In South Africa there are currently 47 protected tree species in terms of the National Forests Act, (No. 84 of 1998), as amended. You can view the list of trees at http://saforestryonline.co.za/indigenous/protected-trees-in-south-africa/ The National Forests Act provides special measures for the protection of certain forests and trees.
What are the criteria to select a tree for inclusion in the protected tree list?
- Red List Status (rare or threatened species);
- Keystone Species Value (whether species play a dominant role in an ecosystem’s functioning);
- Sustainability of Use (whether a species is threatened by heavy use of its products such as timber, bark etc.);
- Cultural or Spiritual Importance (outstanding landscape value or spiritual meaning attached to certain tree species); and
- Other Legislation (whether a species is already adequately protected by other legislation).
What activities relating to indigenous trees and protected areas are not allowed without a license, relevant legislation or Gazette exemption?
You may not cut, disturb, destroy, damage or remove any indigenous tree in a natural forest or any forest produce in a declared protected area. You may not collect, remove, transport, export, purchase, sell, donate, or in any other matter acquire or dispose of any indigenous tree, or any forest product derived from a natural forest or declared protected area. If you want to undertake any activity relating to an indigenous tree in a natural forest or forest produce in a declared protected area, you must apply for a license from the Department of Agriculture, Forestry and Fisheries; or an exemption as published by the Minister of Agriculture, Forestry and Fisheries in the Gazette; or relevant legislation.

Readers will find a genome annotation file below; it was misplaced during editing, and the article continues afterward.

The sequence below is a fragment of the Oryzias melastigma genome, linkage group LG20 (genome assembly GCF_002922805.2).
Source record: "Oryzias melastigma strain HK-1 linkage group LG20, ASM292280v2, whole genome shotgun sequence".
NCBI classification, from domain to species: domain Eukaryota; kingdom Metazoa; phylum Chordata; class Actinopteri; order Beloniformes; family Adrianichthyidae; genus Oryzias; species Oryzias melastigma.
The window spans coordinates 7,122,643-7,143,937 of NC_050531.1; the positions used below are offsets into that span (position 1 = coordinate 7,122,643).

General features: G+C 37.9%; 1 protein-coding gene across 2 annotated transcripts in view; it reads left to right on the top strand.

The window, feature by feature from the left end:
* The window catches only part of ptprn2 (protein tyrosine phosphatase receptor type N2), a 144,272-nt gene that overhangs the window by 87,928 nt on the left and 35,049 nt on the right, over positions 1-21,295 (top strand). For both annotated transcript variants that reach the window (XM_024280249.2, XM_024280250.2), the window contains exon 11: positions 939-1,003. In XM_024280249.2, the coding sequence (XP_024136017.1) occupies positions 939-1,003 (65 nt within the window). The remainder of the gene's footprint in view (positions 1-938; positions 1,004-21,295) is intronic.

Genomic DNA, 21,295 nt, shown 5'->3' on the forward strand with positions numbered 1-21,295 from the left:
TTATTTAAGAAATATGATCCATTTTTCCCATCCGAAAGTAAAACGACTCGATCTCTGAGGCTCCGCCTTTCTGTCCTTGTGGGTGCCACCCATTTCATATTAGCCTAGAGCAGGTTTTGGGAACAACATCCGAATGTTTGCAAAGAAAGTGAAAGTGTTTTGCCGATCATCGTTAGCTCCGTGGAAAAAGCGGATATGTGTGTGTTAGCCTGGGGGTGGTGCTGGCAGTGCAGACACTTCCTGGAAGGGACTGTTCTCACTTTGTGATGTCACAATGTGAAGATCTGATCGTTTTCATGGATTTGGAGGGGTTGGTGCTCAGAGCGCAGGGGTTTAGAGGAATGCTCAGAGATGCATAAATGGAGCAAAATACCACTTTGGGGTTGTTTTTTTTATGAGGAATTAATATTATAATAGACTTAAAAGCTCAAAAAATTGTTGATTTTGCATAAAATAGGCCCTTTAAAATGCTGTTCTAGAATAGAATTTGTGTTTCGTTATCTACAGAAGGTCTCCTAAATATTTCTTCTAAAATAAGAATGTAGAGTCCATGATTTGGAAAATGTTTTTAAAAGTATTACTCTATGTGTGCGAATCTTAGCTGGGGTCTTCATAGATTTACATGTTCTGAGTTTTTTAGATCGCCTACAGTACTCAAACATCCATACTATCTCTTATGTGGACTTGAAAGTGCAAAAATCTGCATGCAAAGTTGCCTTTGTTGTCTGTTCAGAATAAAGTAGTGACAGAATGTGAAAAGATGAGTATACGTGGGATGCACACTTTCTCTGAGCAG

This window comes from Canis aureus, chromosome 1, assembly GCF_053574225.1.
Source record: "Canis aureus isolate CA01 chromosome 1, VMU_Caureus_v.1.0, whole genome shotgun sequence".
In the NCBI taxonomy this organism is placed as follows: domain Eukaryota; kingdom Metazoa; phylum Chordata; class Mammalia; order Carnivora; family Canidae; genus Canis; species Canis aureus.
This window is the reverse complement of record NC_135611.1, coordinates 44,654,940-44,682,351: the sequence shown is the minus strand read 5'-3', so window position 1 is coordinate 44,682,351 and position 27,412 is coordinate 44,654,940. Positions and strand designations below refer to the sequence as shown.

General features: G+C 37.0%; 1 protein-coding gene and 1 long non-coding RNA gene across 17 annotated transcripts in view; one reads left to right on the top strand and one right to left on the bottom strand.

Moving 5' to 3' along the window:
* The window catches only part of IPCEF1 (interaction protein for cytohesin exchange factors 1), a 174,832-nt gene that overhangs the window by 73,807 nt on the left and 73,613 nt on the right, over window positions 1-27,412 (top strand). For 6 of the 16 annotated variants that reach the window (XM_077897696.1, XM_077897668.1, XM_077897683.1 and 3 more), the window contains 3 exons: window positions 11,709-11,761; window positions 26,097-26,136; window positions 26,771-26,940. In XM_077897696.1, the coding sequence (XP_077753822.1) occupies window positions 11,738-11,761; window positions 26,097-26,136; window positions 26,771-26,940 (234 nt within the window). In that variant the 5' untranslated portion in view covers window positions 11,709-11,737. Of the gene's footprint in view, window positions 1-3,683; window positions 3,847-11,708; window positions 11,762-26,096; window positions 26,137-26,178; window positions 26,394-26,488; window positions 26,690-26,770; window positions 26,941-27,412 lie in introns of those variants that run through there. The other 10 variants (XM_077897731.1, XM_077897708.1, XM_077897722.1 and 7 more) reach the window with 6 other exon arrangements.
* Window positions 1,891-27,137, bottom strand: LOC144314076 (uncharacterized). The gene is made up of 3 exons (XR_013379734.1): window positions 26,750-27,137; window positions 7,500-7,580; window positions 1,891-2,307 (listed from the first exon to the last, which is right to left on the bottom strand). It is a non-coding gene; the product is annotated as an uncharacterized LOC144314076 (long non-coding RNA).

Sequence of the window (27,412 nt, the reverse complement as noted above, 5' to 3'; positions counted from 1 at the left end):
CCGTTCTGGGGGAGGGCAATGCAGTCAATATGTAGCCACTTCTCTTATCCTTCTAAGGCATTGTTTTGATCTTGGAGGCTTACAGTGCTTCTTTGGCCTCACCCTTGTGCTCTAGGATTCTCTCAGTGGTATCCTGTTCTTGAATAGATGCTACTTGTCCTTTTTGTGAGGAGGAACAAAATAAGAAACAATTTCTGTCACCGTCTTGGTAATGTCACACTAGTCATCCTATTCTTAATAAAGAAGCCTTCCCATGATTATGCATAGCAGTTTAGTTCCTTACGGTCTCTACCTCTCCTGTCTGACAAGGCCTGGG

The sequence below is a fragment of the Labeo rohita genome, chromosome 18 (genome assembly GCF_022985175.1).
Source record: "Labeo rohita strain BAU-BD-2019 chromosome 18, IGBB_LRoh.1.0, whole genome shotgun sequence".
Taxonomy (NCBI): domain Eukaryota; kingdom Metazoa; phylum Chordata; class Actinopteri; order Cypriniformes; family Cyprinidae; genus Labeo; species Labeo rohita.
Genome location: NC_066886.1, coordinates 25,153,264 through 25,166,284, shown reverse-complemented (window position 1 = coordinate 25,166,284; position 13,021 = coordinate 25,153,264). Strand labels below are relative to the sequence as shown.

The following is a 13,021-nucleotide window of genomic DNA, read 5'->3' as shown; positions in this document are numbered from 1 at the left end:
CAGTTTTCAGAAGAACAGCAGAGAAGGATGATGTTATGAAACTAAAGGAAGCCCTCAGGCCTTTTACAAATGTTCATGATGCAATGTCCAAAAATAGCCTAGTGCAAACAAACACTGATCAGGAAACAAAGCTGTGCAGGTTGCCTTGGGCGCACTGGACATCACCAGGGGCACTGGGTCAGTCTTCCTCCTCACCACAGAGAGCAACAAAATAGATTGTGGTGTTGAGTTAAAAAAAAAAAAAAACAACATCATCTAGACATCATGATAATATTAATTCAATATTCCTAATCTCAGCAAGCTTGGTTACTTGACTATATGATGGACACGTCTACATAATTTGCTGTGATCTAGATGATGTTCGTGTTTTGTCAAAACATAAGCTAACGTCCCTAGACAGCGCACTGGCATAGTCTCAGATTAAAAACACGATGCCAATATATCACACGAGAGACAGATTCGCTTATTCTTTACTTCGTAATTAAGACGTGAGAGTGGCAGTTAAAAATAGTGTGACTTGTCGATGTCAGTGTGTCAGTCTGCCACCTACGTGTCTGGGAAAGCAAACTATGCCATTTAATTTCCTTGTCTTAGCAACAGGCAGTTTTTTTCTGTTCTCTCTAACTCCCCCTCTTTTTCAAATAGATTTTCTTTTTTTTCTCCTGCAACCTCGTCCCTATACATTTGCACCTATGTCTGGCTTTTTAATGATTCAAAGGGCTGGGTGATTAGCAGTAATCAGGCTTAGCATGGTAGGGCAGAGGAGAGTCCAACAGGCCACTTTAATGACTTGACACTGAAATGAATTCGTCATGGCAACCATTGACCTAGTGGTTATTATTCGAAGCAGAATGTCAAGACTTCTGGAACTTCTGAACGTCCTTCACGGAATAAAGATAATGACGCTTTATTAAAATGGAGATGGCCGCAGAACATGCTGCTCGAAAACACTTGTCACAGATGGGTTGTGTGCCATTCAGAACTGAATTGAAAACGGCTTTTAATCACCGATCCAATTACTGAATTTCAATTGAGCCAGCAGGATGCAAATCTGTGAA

What can happen if you conduct any activity relating to an indigenous tree or protected area without a license, relevant legislation or Gazette exemption?
In terms of Section 62 and 63 of the National Forests Act, a person who is found guilty of a first category offence can be sentenced to a fine or imprisonment for a period of up to three years, or both a fine and such imprisonment. A person who is found guilty of a second, third, fourth and fifth category offense may also be sentenced to imprisonment, a fine, community service; or a combination of, per the category of offence as stated in the National Forests Act. For any offence in terms of this Act, the court, which sentenced the person may also suspend or revoke a license granted to the offender.
It is the responsibility of each citizen to protect the natural heritage of South Africa!
Follow-up article on the trees of the year for 2018 – Theresa du Preez
Next article – Do you have insurance cover for trees that have fallen over on your property?